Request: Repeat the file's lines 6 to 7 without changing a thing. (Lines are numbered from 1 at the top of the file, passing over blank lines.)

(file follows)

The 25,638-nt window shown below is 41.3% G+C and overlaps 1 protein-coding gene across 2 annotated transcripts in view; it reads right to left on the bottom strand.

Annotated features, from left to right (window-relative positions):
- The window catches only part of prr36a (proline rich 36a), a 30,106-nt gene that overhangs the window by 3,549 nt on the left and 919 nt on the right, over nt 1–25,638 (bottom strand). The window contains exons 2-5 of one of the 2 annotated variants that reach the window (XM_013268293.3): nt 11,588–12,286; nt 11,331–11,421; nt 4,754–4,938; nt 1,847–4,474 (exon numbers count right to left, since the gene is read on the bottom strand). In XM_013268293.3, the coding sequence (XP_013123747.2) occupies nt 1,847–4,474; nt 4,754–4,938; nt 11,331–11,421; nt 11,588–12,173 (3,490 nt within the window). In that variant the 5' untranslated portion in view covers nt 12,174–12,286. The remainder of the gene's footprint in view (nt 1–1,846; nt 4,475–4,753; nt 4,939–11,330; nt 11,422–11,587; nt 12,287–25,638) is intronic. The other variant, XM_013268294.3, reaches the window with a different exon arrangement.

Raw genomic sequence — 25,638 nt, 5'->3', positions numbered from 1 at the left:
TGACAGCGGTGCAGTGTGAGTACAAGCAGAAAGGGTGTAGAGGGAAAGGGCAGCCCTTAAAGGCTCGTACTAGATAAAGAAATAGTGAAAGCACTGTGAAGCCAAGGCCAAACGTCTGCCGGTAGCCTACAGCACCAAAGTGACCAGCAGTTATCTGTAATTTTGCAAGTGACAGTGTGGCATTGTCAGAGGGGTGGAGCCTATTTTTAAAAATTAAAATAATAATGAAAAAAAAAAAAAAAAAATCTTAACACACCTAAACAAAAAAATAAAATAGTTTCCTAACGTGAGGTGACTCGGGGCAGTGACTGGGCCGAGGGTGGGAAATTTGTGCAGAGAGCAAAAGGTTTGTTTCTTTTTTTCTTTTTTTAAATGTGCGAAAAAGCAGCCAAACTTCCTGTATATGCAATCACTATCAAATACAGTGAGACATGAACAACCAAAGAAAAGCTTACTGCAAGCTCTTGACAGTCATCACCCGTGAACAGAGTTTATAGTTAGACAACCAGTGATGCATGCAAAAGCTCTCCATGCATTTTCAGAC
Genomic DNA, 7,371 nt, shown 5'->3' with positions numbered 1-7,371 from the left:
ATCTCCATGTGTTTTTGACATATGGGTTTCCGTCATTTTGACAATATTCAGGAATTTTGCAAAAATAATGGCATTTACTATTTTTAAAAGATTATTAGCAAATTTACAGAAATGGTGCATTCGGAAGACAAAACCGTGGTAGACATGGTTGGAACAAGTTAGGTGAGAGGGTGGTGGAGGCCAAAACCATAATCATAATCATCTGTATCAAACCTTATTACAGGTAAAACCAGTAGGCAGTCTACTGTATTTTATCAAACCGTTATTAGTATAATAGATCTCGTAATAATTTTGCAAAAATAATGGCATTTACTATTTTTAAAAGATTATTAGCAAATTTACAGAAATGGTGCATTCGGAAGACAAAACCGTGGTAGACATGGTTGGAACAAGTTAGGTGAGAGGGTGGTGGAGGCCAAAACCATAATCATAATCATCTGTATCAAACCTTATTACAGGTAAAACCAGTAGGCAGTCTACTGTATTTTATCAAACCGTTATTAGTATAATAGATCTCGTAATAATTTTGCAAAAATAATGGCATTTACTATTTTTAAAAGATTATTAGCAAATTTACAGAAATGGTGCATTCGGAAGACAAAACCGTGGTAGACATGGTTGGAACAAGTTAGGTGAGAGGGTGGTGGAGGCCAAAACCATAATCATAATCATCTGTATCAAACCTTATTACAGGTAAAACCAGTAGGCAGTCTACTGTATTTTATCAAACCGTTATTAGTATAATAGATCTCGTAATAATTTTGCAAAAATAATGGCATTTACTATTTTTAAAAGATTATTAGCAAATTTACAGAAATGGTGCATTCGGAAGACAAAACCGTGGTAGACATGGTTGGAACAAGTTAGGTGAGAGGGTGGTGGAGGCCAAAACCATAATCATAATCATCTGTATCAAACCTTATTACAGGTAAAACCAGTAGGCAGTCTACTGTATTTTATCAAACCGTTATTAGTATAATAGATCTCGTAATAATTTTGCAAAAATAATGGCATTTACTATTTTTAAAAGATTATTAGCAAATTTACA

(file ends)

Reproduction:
Genomic DNA, 7,371 nt, shown 5'->3' with positions numbered 1-7,371 from the left:
ATCTCCATGTGTTTTTGACATATGGGTTTCCGTCATTTTGACAATATTCAGGAATTTTGCAAAAATAATGGCATTTACTATTTTTAAAAGATTATTAGCAAATTTACAGAAATGGTGCATTCGGAAGACAAAACCGTGGTAGACATGGTTGGAACAAGTTAGGTGAGAGGGTGGTGGAGGCCAAAACCATAATCATAATCATCTGTATCAAACCTTATTACAGGTAAAACCAGTAGGCAGTCTACTGTATTTTATCAAACCGTTATTAGTATAATAGATCTCGTAATAATTTTGCAAAAATAATGGCATTTACTATTTTTAAAAGATTATTAGCAAATTTACAGAAATGGTGCATTCGGAAGACAAAACCGTGGTAGACATGGTTGGAACAAGTTAGGTGAGAGGGTGGTGGAGGCCAAAACCATAATCATAATCATCTGTATCAAACCTTATTACAGGTAAAACCAGTAGGCAGTCTACTGTATTTTATCAAACCGTTATTAGTATAATAGATCTCGTAATAATTTTGCAAAAATAATGGCATTTACTATTTTTAAAAGATTATTAGCAAATTTACAGAAATGGTGCATTCGGAAGACAAAACCGTGGTAGACATGGTTGGAACAAGTTAGGTGAGAGGGTGGTGGAGGCCAAAACCATAATCATAATCATCTGTATCAAACCTTATTACAGGTAAAACCAGTAGGCAGTCTACTGTATTTTATCAAACCGTTATTAGTATAATAGATCTCGTAATAATTTTGCAAAAATAATGGCATTTACTATTTTTAAAAGATTATTAGCAAATTTACAGAAATGGTGCATTCGGAAGACAAAACCGTGGTAGACATGGTTGGAACAAGTTAGGTGAGAGGGTGGTGGAGGCCAAAACCATAATCATAATCATCTGTATCAAACCTTATTACAGGTAAAACCAGTAGGCAGTCTACTGTATTTTATCAAACCGTTATTAGTATAATAGATCTCGTAATAATTTTGCAAAAATAATGGCATTTACTATTTTTAAAAGATTATTAGCAAATTTACA